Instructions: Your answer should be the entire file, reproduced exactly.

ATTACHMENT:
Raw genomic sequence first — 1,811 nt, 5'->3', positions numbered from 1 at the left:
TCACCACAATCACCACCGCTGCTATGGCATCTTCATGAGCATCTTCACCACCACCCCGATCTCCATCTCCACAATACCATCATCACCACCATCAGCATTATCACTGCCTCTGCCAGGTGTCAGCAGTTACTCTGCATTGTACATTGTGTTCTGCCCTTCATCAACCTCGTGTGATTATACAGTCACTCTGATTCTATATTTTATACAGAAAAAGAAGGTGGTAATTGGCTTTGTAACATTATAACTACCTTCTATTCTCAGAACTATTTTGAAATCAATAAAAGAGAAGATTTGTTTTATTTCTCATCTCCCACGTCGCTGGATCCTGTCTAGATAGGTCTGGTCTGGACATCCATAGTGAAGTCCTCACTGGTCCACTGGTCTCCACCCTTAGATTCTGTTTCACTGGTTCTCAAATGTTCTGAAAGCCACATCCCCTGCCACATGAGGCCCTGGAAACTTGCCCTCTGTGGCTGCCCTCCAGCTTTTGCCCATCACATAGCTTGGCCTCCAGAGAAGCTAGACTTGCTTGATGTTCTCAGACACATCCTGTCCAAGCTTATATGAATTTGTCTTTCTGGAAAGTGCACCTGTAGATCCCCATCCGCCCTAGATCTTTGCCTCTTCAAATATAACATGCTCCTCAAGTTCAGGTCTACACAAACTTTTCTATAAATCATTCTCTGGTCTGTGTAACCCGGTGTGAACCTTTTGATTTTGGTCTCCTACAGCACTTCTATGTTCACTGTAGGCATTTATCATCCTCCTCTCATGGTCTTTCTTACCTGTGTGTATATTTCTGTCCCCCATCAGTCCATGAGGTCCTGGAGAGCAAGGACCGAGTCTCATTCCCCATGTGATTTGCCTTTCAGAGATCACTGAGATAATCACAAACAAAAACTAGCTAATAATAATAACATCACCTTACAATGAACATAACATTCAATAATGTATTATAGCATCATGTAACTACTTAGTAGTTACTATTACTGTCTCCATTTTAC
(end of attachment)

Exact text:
Raw genomic sequence first — 1,811 nt, 5'->3', positions numbered from 1 at the left:
TCACCACAATCACCACCGCTGCTATGGCATCTTCATGAGCATCTTCACCACCACCCCGATCTCCATCTCCACAATACCATCATCACCACCATCAGCATTATCACTGCCTCTGCCAGGTGTCAGCAGTTACTCTGCATTGTACATTGTGTTCTGCCCTTCATCAACCTCGTGTGATTATACAGTCACTCTGATTCTATATTTTATACAGAAAAAGAAGGTGGTAATTGGCTTTGTAACATTATAACTACCTTCTATTCTCAGAACTATTTTGAAATCAATAAAAGAGAAGATTTGTTTTATTTCTCATCTCCCACGTCGCTGGATCCTGTCTAGATAGGTCTGGTCTGGACATCCATAGTGAAGTCCTCACTGGTCCACTGGTCTCCACCCTTAGATTCTGTTTCACTGGTTCTCAAATGTTCTGAAAGCCACATCCCCTGCCACATGAGGCCCTGGAAACTTGCCCTCTGTGGCTGCCCTCCAGCTTTTGCCCATCACATAGCTTGGCCTCCAGAGAAGCTAGACTTGCTTGATGTTCTCAGACACATCCTGTCCAAGCTTATATGAATTTGTCTTTCTGGAAAGTGCACCTGTAGATCCCCATCCGCCCTAGATCTTTGCCTCTTCAAATATAACATGCTCCTCAAGTTCAGGTCTACACAAACTTTTCTATAAATCATTCTCTGGTCTGTGTAACCCGGTGTGAACCTTTTGATTTTGGTCTCCTACAGCACTTCTATGTTCACTGTAGGCATTTATCATCCTCCTCTCATGGTCTTTCTTACCTGTGTGTATATTTCTGTCCCCCATCAGTCCATGAGGTCCTGGAGAGCAAGGACCGAGTCTCATTCCCCATGTGATTTGCCTTTCAGAGATCACTGAGATAATCACAAACAAAAACTAGCTAATAATAATAACATCACCTTACAATGAACATAACATTCAATAATGTATTATAGCATCATGTAACTACTTAGTAGTTACTATTACTGTCTCCATTTTAC